Addressing the problems of beekeeping in Scotland
James Bonner, an 18th-century beekeeper living in Edinburgh, was one of the first to address the specific problem of keeping bees in Scotland:
'It is not the want of proper pasture, that prevents bees from thriving well every year in this country. The only preventative is the inconstancy of the weather; for if it be windy, or cloudy, they will not go out of the hive; and, on the other hand, though the day should be quite dry, yet if the weather be cold, the bees will collect very little honey.'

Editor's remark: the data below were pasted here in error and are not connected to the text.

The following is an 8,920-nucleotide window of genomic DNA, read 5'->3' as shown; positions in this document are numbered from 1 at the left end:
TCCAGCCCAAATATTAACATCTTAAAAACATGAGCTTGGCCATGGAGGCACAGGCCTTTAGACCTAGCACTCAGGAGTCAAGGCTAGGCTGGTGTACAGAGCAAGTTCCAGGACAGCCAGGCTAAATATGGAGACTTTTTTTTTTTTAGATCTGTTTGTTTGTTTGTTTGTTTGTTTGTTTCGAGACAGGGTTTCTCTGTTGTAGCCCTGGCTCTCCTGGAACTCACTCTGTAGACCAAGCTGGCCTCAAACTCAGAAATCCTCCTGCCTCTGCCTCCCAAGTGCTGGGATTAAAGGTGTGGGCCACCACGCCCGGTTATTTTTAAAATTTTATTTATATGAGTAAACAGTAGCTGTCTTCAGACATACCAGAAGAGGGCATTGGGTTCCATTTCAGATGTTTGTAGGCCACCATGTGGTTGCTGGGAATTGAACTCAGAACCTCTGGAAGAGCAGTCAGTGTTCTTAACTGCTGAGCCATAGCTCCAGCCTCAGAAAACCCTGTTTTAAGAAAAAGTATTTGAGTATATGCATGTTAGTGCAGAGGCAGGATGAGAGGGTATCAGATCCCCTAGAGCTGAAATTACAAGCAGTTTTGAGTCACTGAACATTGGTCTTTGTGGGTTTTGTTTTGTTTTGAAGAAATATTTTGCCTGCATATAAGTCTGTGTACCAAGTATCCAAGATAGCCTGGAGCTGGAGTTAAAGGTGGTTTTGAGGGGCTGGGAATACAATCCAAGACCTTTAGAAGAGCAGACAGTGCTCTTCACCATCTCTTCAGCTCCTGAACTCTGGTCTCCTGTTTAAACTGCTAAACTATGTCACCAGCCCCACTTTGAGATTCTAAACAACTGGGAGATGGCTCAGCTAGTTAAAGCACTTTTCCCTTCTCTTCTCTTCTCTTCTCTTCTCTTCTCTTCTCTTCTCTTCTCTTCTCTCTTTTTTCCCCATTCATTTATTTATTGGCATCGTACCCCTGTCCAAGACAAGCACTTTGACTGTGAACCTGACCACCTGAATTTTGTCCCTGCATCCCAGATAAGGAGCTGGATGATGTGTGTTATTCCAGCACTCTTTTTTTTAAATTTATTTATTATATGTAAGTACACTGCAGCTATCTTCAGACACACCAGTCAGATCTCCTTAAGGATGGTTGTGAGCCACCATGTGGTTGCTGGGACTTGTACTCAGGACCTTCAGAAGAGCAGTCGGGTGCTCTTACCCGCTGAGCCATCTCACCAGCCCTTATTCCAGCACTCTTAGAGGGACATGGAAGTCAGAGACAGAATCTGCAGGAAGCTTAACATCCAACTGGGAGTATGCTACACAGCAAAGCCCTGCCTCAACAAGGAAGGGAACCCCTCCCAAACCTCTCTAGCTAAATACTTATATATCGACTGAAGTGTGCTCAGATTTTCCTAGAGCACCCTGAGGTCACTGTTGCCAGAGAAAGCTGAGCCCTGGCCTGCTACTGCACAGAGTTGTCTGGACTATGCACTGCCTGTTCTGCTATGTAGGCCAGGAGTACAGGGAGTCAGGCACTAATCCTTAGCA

In stating that the purpose of his book was 'to excite men of property, who are the only proper persons to be addressed on the business, to exert themselves with spirit and perseverance to promote the increase of bee-hives in this country', he shows he is writing for landed gentry.
Image: James Bonner. 'A new plan for speedily increasing the number of bee-hives in Scotland'. Edinburgh, 1795. [NLS shelfmark: MRB.137]